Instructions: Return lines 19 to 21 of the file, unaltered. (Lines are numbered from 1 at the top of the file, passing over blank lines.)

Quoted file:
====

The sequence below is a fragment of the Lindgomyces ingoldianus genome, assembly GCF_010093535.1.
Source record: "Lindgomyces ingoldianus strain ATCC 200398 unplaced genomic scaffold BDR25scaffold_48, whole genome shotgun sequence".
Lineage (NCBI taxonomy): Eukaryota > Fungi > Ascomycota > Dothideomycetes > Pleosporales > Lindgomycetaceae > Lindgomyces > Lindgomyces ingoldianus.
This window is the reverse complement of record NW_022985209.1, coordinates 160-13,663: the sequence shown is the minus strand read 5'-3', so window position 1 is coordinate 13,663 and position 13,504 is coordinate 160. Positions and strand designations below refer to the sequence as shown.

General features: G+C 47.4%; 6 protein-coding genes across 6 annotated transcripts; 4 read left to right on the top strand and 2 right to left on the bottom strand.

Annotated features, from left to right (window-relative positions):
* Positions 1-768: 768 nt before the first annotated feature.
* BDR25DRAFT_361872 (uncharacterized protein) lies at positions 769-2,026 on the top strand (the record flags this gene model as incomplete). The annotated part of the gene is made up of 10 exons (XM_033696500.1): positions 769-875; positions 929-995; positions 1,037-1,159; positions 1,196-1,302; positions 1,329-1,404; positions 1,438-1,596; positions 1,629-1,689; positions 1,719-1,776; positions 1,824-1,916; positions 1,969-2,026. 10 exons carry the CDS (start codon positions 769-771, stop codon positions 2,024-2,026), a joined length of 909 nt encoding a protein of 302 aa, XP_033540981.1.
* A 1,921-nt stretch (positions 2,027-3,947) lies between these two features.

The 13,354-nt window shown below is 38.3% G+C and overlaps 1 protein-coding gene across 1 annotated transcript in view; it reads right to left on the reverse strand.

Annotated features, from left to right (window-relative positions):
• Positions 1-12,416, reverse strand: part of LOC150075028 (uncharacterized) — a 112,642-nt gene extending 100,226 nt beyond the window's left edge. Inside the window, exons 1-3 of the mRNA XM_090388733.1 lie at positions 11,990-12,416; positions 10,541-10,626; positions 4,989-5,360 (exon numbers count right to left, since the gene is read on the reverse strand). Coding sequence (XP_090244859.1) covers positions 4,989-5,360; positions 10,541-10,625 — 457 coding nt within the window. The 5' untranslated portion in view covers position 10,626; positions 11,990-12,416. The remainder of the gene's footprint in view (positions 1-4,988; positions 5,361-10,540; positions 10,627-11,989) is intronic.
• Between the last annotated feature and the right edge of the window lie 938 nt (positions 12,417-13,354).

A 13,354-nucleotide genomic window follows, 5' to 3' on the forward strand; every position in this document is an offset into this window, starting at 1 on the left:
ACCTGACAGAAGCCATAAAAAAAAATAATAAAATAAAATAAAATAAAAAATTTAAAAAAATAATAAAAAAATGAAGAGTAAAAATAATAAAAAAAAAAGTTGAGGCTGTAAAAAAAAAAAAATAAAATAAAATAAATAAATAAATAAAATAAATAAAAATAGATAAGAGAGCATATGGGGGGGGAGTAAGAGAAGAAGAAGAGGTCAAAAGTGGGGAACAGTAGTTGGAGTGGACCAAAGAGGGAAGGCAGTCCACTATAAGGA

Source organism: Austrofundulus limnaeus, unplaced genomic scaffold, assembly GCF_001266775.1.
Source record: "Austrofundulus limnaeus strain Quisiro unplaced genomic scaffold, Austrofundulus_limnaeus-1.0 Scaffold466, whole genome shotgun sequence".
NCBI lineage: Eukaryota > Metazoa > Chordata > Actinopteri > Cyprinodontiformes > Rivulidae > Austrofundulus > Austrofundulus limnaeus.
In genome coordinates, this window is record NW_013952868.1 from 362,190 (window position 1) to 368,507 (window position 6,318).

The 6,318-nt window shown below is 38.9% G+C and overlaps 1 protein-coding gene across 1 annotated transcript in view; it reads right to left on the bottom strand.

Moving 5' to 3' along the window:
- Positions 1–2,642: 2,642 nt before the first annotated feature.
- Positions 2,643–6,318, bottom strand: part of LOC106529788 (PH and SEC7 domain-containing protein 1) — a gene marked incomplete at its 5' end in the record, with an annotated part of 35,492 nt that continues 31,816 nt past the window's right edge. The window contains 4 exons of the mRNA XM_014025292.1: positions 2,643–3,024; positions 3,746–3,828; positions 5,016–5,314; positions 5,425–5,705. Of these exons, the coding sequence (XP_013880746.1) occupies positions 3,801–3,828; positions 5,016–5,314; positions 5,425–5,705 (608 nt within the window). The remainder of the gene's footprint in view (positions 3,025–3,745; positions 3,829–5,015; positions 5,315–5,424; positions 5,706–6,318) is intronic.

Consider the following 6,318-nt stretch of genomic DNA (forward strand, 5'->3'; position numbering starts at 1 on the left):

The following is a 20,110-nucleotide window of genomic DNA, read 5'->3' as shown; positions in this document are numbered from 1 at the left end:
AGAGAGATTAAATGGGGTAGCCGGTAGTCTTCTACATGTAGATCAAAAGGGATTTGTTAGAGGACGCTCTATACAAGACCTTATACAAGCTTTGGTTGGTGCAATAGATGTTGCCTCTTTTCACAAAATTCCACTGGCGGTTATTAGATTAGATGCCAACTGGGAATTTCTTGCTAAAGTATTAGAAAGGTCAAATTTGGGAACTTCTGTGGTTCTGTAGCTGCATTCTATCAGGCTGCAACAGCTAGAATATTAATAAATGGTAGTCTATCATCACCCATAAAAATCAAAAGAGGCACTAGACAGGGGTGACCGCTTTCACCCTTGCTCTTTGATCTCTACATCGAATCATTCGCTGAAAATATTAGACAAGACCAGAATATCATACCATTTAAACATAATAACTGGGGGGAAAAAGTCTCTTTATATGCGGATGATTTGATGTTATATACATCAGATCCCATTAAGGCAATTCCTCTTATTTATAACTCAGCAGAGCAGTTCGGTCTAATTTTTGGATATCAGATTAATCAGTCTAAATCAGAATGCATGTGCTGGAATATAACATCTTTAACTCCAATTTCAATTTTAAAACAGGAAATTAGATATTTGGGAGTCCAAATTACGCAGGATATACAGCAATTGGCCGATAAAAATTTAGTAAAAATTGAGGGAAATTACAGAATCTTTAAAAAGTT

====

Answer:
In genome coordinates, this window is record NW_013952868.1 from 362,190 (window position 1) to 368,507 (window position 6,318).

The 6,318-nt window shown below is 38.9% G+C and overlaps 1 protein-coding gene across 1 annotated transcript in view; it reads right to left on the bottom strand.

Moving 5' to 3' along the window: